Something Happened: A Political and Cultural Overview of the Seventies

Something Happened: A Political and Cultural Overview of the Seventies

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by Edward D. Berkowitz
     
 

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According to Edward D. Berkowitz, the end of the postwar economic boom, Watergate, and Vietnam all contributed to an unraveling of the national consensus in 1970s America. His unique history-which touches on everything from the decline of the steel industry to the blossoming of Bill Gates, from Saturday Night Fever to the Sunday morning fervor of

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Overview

According to Edward D. Berkowitz, the end of the postwar economic boom, Watergate, and Vietnam all contributed to an unraveling of the national consensus in 1970s America. His unique history-which touches on everything from the decline of the steel industry to the blossoming of Bill Gates, from Saturday Night Fever to the Sunday morning fervor of evangelical preachers-argues that the postwar faith in sweeping social programs and a global U.S. mission was replaced in the 1970s by a more skeptical attitude toward the government's ability to affect society positively. Berkowitz explores the decade's major political events and movements, including the rise and fall of détente, congressional reform, changes in healthcare policies, and the hostage crisis in Iran. He traces the "rights revolution," in which women, gays and lesbians, and people with disabilities all successfully fought for greater recognition. He argues that reaction to these social movements as well as the issue of abortion led to the rise of powerful, politically conservative religious organizations and activists. Written by an accomplished historian of modern America and a longtime Washington insider, Something Happened is an engaging look at an important and previously unappreciated decade.

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Editorial Reviews

Los Angeles Times - Erik Himmelsbach

A very unsettling cautionary tale.

Financial Times - Peter Aspden

Berkowitz... has boldly attempted to put a troubled decade into proper perspective in this concise and useful summary.

Blade - Jules Wagman

An interesting look at a tumultuous time.

Christian Science Monitor - Terry Hartle

Contrary to popular wisdom, "Something Happened" in the 1970s, and Berkowitz helps us remember what that was and why it still matters.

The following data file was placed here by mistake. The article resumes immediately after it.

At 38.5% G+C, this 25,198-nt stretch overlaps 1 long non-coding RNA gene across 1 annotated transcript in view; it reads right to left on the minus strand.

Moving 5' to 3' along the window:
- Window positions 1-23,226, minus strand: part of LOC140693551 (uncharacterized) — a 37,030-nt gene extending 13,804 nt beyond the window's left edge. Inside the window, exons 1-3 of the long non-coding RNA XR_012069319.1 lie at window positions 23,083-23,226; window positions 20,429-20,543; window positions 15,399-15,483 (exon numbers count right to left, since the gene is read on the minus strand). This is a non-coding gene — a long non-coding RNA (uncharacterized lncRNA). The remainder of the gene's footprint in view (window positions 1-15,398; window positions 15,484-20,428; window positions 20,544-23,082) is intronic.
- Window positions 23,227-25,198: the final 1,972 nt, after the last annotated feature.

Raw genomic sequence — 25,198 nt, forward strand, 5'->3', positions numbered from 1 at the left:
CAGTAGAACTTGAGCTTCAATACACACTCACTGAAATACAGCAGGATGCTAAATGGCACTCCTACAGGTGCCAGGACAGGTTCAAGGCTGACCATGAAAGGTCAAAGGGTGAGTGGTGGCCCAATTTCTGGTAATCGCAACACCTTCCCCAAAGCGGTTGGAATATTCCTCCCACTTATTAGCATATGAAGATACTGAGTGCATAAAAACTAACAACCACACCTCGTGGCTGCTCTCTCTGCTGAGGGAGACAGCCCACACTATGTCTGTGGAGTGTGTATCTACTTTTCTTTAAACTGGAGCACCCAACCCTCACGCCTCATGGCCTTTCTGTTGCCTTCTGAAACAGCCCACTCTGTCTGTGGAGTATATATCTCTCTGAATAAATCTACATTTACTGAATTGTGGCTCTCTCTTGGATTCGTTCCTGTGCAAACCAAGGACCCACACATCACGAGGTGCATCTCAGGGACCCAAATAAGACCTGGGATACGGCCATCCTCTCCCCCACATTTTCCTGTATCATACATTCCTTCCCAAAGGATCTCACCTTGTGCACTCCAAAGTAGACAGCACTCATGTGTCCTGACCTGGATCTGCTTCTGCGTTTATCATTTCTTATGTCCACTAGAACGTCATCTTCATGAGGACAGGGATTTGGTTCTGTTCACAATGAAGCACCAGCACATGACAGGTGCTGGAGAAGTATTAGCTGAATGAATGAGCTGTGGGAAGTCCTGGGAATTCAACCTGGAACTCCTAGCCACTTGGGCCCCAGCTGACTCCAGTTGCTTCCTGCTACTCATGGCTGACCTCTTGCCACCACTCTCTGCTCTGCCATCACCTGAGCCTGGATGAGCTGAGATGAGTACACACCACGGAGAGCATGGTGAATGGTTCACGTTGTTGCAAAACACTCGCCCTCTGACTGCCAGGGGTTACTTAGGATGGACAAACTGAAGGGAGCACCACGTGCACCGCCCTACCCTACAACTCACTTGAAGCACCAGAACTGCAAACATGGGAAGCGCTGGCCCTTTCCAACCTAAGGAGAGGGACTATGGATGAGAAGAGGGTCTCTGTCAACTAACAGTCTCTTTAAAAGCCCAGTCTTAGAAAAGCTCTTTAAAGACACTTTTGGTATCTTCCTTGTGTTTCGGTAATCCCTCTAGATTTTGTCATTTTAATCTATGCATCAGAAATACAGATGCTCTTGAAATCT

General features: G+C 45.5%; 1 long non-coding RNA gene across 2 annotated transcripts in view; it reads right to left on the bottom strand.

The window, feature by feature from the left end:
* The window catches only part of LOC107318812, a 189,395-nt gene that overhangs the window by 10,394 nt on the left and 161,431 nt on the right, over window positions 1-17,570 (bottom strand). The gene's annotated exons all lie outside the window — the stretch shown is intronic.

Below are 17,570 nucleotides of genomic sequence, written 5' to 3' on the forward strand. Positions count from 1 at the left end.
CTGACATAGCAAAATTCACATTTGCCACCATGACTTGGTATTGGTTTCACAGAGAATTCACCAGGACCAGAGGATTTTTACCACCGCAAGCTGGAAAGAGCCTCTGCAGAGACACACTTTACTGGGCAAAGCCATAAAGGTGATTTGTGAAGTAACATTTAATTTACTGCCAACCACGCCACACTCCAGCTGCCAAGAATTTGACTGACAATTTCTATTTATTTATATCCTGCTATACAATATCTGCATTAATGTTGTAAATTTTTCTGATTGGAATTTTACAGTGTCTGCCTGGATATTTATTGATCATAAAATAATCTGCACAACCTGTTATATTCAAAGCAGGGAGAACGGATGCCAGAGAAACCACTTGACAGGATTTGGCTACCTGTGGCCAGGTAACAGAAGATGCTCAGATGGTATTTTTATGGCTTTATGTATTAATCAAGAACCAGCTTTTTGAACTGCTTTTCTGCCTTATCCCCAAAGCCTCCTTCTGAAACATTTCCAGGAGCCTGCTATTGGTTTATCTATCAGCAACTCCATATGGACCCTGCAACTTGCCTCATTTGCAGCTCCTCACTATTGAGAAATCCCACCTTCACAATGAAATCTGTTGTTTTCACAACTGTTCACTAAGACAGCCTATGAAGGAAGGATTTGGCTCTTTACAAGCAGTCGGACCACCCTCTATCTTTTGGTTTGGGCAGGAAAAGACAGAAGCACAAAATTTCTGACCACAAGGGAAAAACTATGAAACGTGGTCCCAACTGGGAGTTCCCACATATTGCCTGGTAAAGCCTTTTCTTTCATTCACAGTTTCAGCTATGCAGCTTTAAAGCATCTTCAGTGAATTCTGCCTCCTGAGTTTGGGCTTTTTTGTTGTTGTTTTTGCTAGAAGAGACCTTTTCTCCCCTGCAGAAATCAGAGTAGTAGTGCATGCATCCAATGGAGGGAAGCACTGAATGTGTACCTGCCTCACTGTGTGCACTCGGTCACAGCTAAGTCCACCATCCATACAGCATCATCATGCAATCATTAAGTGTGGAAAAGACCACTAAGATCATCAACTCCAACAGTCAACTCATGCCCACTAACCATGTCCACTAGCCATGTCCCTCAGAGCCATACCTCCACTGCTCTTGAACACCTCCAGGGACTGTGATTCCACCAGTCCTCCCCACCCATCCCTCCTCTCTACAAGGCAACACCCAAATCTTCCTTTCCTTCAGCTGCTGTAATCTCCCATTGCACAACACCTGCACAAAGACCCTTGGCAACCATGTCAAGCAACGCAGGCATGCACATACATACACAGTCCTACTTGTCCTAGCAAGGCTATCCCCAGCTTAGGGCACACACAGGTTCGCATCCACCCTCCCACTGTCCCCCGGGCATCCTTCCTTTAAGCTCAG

Orange County Register - Terry hartle

A strong case that the '70s deserve far more attention than they have received.

Westside Chronicle - Eve Lichtgarn

Berkowitz has provided an essential map to what is perhaps the most misunderstood decade of the twentieth century.

Choice

Scholarly, judicious, and readable... Highly recommended.

The Journal of American History - Yanek Mieczkowski

A concise glimpse of the era... Something Happened one of the better surveys to have appeared about a significant decade.

History - M. J. Heale

Edward Berkowitz offers a highly readable account of a decade that tends to get overlooked.

Sunday Constitution

Quite a lot happened in the 1970s and this may be the concise, yet definitive account.

Associatedcontent.com

An essential map for what is perhaps the most misunderstood decade of the twentieth century.

Library Journal
The 1970s used to be considered either the decade when "nothing happened" or the inward-looking "Me Decade." Of course, a lot did happen during the 1970s, as such recent books as Stephanie A. Slocum-Schaffer's America in the Seventies and Bruce J. Schulman's The Seventies: The Great Shift in American Culture, Society and Politics have shown. Now Berkowitz (history, public policy & administration, George Washington Univ.; Robert Ball and the Politics of Social Security) may have written the best of the lot. Borrowing his title from Joseph Heller's long-awaited second novel, Berkowitz defines the Seventies as the period from 1973 to 1981, a time that he sees as both transitional and truly transformational in U.S. history. He focuses chiefly on the political and economic events that fed into the rise of Reaganomics and social conservatism, but he also addresses the popular culture of the time, including the movies and television programming (which he calls the "reassurance of the familiar"). While readers will be familiar with the litany of problems and crises in the 1970s-Watergate, gasoline shortages, abortion politics, Three Mile Island, and the hostages in Iran-Berkowitz links these and other events to Americans' loss of faith in politicians and to a crisis of competence on the part of the government (reflected in both the Ford and Carter administrations). Further, he believes that the decade marked the end of individual and national self-confidence, both of which President Reagan partially restored in the 1980s. An illuminating chapter addresses the impact of feminism and the "rights revolution" on American society. An ambitious study that is still concisely focused and very readable, this will stand as the definitive book on the 1970s for some time to come. Highly recommended.-Thomas A. Karel, Franklin & Marshall Coll. Lib., Lancaster, PA Copyright 2005 Reed Business Information.